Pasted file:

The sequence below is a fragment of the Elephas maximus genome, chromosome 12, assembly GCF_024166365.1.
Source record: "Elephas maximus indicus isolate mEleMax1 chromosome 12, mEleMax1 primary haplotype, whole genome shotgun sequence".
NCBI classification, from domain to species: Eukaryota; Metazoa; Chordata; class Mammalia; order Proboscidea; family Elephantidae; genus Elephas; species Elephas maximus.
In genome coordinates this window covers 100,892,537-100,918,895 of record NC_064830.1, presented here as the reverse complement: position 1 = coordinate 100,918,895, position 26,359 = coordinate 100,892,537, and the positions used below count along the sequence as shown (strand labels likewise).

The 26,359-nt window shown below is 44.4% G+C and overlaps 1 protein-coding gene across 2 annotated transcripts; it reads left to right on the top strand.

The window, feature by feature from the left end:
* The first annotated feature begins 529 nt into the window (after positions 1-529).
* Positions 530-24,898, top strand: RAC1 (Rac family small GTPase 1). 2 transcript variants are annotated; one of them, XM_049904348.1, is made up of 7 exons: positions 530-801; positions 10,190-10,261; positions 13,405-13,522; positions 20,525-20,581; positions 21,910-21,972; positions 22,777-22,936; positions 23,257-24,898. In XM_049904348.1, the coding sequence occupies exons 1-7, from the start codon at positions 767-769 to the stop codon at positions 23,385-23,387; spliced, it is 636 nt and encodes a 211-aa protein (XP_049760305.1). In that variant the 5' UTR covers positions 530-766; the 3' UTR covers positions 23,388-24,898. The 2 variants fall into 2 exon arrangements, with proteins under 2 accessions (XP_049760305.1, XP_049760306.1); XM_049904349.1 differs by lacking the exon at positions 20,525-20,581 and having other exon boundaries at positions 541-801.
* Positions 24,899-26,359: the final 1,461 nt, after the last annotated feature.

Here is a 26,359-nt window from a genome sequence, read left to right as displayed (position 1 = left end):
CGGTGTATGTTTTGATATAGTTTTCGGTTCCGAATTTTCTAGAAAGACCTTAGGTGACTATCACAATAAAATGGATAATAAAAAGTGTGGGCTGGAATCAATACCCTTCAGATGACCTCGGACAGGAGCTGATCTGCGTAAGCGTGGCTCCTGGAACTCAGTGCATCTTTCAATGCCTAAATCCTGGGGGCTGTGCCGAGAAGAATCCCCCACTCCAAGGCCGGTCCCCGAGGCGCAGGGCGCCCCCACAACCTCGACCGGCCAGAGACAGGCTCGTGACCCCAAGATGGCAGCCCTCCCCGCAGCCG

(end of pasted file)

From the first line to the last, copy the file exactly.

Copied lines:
The sequence below is a fragment of the Elephas maximus genome, chromosome 12, assembly GCF_024166365.1.
Source record: "Elephas maximus indicus isolate mEleMax1 chromosome 12, mEleMax1 primary haplotype, whole genome shotgun sequence".
NCBI classification, from domain to species: Eukaryota; Metazoa; Chordata; class Mammalia; order Proboscidea; family Elephantidae; genus Elephas; species Elephas maximus.
In genome coordinates this window covers 100,892,537-100,918,895 of record NC_064830.1, presented here as the reverse complement: position 1 = coordinate 100,918,895, position 26,359 = coordinate 100,892,537, and the positions used below count along the sequence as shown (strand labels likewise).

The 26,359-nt window shown below is 44.4% G+C and overlaps 1 protein-coding gene across 2 annotated transcripts; it reads left to right on the top strand.

The window, feature by feature from the left end:
* The first annotated feature begins 529 nt into the window (after positions 1-529).
* Positions 530-24,898, top strand: RAC1 (Rac family small GTPase 1). 2 transcript variants are annotated; one of them, XM_049904348.1, is made up of 7 exons: positions 530-801; positions 10,190-10,261; positions 13,405-13,522; positions 20,525-20,581; positions 21,910-21,972; positions 22,777-22,936; positions 23,257-24,898. In XM_049904348.1, the coding sequence occupies exons 1-7, from the start codon at positions 767-769 to the stop codon at positions 23,385-23,387; spliced, it is 636 nt and encodes a 211-aa protein (XP_049760305.1). In that variant the 5' UTR covers positions 530-766; the 3' UTR covers positions 23,388-24,898. The 2 variants fall into 2 exon arrangements, with proteins under 2 accessions (XP_049760305.1, XP_049760306.1); XM_049904349.1 differs by lacking the exon at positions 20,525-20,581 and having other exon boundaries at positions 541-801.
* Positions 24,899-26,359: the final 1,461 nt, after the last annotated feature.

Here is a 26,359-nt window from a genome sequence, read left to right as displayed (position 1 = left end):
CGGTGTATGTTTTGATATAGTTTTCGGTTCCGAATTTTCTAGAAAGACCTTAGGTGACTATCACAATAAAATGGATAATAAAAAGTGTGGGCTGGAATCAATACCCTTCAGATGACCTCGGACAGGAGCTGATCTGCGTAAGCGTGGCTCCTGGAACTCAGTGCATCTTTCAATGCCTAAATCCTGGGGGCTGTGCCGAGAAGAATCCCCCACTCCAAGGCCGGTCCCCGAGGCGCAGGGCGCCCCCACAACCTCGACCGGCCAGAGACAGGCTCGTGACCCCAAGATGGCAGCCCTCCCCGCAGCCG